It was either Boston with BzzAgent or CharterAuction (then Jets.com) where I was consulting, Philadelphia with GSI Commerce (an old Organic client) or at the eleventh hour, London with OgilvyOne.  I joined Ogilvy in 2006 as Managing Partner, Client Service Director, OgilvyOne and Head of Ogilvy Interactive (Ogilvy also takes its titles very seriously).  Unquestionably the biggest and most professional agency I had worked in at that point — although the OgilvyInteractive part had already been solidly integrated.  Best work there was redesigning Brand Republic and expanding the Unilever business working on Vaseline and Flora.

In 2008 it was George Nimeh who I worked with at Organic in NY that introduced me to Ian Millner and Stewart Shanley at iris.  He had built the team from 6 to 15 and the agency had decided to make the digital team a dedicated group with its own P&L and management.  In March 2008 I joined  iris Digital London as joint-Managing Director and we took the team of 12 digital folks and built it to 70 card carrying digital specialists in 2 years. The economy was contracting from the financial crisis and we sold on the fact clients needed an independent agency that was considerably less expensive than the established agencies and with a parent that understood sales promotion, we could talk about driving sales.

I thought this would take me back to the travel game like my first consulting job (after I stopped painting houses) at AIRINC but a change in our structure to a regional organization took me back to NYC as Regional Digital Director. Although the title covered four offices and 100 people, the business was very small in the US and it was difficult to match iris’ “we are big enough to do everything” with the small team in the US, and conservative American clients.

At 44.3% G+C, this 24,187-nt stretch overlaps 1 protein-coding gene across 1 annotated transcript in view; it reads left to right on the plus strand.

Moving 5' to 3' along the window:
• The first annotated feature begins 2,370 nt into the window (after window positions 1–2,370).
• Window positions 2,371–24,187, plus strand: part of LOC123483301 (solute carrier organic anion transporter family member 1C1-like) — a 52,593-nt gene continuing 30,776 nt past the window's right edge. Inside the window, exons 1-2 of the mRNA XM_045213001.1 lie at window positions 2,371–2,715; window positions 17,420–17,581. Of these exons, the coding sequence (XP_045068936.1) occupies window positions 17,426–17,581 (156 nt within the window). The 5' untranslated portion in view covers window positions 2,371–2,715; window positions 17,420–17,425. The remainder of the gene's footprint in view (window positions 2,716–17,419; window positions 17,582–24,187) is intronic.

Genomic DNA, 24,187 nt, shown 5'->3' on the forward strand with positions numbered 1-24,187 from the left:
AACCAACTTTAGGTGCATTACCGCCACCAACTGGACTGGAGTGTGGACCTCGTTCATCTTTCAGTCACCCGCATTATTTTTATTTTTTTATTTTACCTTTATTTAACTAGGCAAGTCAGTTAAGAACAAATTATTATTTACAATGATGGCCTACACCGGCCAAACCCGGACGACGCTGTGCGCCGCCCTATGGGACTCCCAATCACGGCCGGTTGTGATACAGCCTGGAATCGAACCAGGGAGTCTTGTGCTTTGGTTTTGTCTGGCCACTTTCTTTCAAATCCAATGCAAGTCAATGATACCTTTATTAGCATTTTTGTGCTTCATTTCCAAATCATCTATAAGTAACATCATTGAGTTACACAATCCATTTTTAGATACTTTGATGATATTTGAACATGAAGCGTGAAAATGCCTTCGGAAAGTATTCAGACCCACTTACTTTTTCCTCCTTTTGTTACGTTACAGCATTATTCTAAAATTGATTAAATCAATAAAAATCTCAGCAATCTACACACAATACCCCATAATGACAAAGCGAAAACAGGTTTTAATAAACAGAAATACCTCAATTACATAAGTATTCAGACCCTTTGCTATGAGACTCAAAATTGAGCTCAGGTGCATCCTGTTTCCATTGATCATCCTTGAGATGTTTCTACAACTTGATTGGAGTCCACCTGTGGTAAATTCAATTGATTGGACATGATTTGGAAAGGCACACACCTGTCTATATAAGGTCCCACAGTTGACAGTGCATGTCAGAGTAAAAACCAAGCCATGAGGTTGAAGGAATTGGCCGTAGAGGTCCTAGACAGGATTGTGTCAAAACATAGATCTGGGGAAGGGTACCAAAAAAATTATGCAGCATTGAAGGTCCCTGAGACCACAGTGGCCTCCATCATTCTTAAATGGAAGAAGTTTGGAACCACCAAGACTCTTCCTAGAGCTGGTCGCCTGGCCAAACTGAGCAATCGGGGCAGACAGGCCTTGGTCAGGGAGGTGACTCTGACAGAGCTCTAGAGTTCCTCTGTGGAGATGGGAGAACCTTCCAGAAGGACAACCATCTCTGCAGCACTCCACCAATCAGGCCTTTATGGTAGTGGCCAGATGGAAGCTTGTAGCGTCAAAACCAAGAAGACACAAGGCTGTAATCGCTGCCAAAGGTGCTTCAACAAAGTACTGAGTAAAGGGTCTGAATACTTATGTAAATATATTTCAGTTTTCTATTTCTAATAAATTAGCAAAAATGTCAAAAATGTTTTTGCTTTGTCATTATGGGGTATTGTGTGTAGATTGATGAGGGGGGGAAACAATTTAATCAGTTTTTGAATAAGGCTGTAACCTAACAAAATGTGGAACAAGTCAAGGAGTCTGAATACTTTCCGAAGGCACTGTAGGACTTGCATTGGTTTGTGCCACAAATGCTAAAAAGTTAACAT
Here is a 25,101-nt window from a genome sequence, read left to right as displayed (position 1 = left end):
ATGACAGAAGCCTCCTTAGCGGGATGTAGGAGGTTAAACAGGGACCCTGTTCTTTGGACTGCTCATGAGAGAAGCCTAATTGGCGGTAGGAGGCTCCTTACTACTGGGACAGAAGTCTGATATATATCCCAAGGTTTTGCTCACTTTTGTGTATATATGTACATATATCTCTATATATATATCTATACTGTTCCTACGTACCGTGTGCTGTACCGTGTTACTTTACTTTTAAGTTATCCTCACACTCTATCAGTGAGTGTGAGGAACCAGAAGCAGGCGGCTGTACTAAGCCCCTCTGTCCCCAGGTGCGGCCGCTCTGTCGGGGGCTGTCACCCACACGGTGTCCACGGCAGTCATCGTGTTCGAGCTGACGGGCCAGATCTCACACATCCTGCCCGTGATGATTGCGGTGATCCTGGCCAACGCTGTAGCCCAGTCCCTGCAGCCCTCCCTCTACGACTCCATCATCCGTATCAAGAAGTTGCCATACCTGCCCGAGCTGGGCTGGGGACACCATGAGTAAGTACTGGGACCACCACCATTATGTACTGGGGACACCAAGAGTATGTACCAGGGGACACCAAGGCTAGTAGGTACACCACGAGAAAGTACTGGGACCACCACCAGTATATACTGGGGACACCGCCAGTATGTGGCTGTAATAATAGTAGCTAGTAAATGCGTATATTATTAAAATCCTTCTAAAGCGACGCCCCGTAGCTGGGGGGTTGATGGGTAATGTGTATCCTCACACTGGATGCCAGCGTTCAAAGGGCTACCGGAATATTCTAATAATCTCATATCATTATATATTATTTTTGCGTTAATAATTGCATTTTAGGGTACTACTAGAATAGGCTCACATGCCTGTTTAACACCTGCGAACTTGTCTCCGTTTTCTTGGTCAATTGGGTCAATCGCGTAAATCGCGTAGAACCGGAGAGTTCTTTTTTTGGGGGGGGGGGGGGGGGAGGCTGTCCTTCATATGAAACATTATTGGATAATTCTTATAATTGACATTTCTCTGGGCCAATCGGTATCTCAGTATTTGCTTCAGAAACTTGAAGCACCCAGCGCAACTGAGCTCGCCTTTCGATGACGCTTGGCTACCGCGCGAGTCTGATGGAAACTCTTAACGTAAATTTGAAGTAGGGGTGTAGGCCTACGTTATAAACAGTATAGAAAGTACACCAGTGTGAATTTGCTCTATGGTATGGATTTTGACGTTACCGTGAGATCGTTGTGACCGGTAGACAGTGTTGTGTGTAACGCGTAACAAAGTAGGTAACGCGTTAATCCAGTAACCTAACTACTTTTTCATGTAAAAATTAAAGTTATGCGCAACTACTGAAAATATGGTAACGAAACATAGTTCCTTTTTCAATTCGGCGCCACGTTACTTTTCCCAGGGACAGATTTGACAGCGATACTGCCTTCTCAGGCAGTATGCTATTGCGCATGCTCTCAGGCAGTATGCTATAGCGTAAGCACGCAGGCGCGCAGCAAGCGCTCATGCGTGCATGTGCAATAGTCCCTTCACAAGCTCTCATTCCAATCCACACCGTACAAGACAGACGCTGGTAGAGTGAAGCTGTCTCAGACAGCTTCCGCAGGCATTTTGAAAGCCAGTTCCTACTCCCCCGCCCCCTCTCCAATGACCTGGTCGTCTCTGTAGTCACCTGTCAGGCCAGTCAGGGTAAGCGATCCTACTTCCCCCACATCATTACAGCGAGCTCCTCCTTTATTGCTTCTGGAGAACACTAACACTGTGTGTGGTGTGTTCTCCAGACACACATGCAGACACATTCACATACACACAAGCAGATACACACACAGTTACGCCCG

So in November 2010 I moved to JWT as President, Client Services for New York. Like Ogilvy JWT is a big agency with all of the skills and issues that brings. I was recruited by David Eastman and over 50% of the management team had heavy digital backgrounds to drive change in how the agency operated. Going all the way back to Modem we said if you could take the brand building skills and access of a traditional agency and add strong multichannel delivery skills you could make a great agency.  Of course as Peter Drucker said, “Culture eats strategy for breakfast” and this change is a much longer process.  After about 18 months I moved into a global role working with JWT’s digital subsidiaries around the world, pushing integration and sales into the JWT and WPP business directors.

This lead us initially to do dotJWT but after a few significant pitches we realized we needed to create a new agency brand.  Working with the entrepreneurs around the world, we created Mirum, defined the new agency culture and launched in Feb 2015.  11 agencies rebranded fully on the same day and all of the relationships and goodwill from the dotJWT days has carried us with continued growth and more global wins over the last two years.

And did I mention I own a leaky wooden boat project called Nordic Eagle?  The more you read professional bios, the more you realise we all need hobbies.

Congratulations on surviving the long rambling version of my bio.  Click on these links if you are a real glutton for punishment and would like to see my Speaking CV and Press Quotes.

3 Replies to “JMB Bio”

  1. Hi John –
    Incredibly interesting bio you have and brings me back to the old days of digital and my ventures with start-ups in Manhattan. Anyway, hope we have a chance to chat next week.
    Regards,
    Ray Manna

  2. It only goes to show where there’s will there’s a way. Keep on trying. – Program complexity grows until it exceeds the capabilities of the programmer who must maintain it. Attributed to Laws of Computer Programming